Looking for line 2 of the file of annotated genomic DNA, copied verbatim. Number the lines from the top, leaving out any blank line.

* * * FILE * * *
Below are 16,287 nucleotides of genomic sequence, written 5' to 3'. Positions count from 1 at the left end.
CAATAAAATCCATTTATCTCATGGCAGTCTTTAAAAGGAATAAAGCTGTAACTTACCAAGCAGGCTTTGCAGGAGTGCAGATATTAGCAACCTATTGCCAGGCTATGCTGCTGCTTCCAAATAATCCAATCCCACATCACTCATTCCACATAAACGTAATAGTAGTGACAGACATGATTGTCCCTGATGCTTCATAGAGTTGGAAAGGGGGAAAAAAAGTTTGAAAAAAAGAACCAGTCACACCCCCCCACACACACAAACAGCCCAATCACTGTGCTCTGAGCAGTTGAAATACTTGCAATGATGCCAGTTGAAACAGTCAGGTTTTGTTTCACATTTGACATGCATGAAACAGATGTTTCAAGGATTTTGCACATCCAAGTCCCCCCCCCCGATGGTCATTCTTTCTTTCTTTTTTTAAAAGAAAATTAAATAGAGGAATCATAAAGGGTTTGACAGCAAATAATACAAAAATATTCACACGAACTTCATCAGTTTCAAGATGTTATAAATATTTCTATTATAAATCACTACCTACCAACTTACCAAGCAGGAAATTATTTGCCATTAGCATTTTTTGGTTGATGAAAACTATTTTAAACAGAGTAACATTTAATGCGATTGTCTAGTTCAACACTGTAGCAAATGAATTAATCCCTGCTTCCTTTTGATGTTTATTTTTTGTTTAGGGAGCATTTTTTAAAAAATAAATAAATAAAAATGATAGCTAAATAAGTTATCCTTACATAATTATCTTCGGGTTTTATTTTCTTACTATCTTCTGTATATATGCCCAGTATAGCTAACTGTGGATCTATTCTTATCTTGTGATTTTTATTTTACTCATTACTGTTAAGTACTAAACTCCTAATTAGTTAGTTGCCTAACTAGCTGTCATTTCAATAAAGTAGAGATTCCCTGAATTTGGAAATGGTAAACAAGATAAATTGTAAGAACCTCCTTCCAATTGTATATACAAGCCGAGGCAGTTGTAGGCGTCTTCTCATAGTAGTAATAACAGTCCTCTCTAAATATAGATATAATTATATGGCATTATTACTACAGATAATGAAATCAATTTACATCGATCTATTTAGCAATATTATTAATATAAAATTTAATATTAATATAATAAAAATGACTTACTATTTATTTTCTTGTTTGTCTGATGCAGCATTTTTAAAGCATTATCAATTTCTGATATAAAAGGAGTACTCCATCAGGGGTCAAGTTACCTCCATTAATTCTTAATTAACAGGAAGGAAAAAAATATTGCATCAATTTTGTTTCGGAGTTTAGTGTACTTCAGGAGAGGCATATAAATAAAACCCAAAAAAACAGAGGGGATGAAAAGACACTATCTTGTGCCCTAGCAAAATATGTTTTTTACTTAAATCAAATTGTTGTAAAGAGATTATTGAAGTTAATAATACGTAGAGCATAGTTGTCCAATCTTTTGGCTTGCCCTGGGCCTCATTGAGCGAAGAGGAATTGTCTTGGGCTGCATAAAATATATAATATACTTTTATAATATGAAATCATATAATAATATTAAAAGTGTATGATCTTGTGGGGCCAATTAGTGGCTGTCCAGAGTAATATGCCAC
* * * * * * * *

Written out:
CAATAAAATCCATTTATCTCATGGCAGTCTTTAAAAGGAATAAAGCTGTAACTTACCAAGCAGGCTTTGCAGGAGTGCAGATATTAGCAACCTATTGCCAGGCTATGCTGCTGCTTCCAAATAATCCAATCCCACATCACTCATTCCACATAAACGTAATAGTAGTGACAGACATGATTGTCCCTGATGCTTCATAGAGTTGGAAAGGGGGAAAAAAAGTTTGAAAAAAAGAACCAGTCACACCCCCCCACACACACAAACAGCCCAATCACTGTGCTCTGAGCAGTTGAAATACTTGCAATGATGCCAGTTGAAACAGTCAGGTTTTGTTTCACATTTGACATGCATGAAACAGATGTTTCAAGGATTTTGCACATCCAAGTCCCCCCCCCCGATGGTCATTCTTTCTTTCTTTTTTTAAAAGAAAATTAAATAGAGGAATCATAAAGGGTTTGACAGCAAATAATACAAAAATATTCACACGAACTTCATCAGTTTCAAGATGTTATAAATATTTCTATTATAAATCACTACCTACCAACTTACCAAGCAGGAAATTATTTGCCATTAGCATTTTTTGGTTGATGAAAACTATTTTAAACAGAGTAACATTTAATGCGATTGTCTAGTTCAACACTGTAGCAAATGAATTAATCCCTGCTTCCTTTTGATGTTTATTTTTTGTTTAGGGAGCATTTTTTAAAAAATAAATAAATAAAAATGATAGCTAAATAAGTTATCCTTACATAATTATCTTCGGGTTTTATTTTCTTACTATCTTCTGTATATATGCCCAGTATAGCTAACTGTGGATCTATTCTTATCTTGTGATTTTTATTTTACTCATTACTGTTAAGTACTAAACTCCTAATTAGTTAGTTGCCTAACTAGCTGTCATTTCAATAAAGTAGAGATTCCCTGAATTTGGAAATGGTAAACAAGATAAATTGTAAGAACCTCCTTCCAATTGTATATACAAGCCGAGGCAGTTGTAGGCGTCTTCTCATAGTAGTAATAACAGTCCTCTCTAAATATAGATATAATTATATGGCATTATTACTACAGATAATGAAATCAATTTACATCGATCTATTTAGCAATATTATTAATATAAAATTTAATATTAATATAATAAAAATGACTTACTATTTATTTTCTTGTTTGTCTGATGCAGCATTTTTAAAGCATTATCAATTTCTGATATAAAAGGAGTACTCCATCAGGGGTCAAGTTACCTCCATTAATTCTTAATTAACAGGAAGGAAAAAAATATTGCATCAATTTTGTTTCGGAGTTTAGTGTACTTCAGGAGAGGCATATAAATAAAACCCAAAAAAACAGAGGGGATGAAAAGACACTATCTTGTGCCCTAGCAAAATATGTTTTTTACTTAAATCAAATTGTTGTAAAGAGATTATTGAAGTTAATAATACGTAGAGCATAGTTGTCCAATCTTTTGGCTTGCCCTGGGCCTCATTGAGCGAAGAGGAATTGTCTTGGGCTGCATAAAATATATAATATACTTTTATAATATGAAATCATATAATAATATTAAAAGTGTATGATCTTGTGGGGCCAATTAGTGGCTGTCCAGAGTAATATGCCAC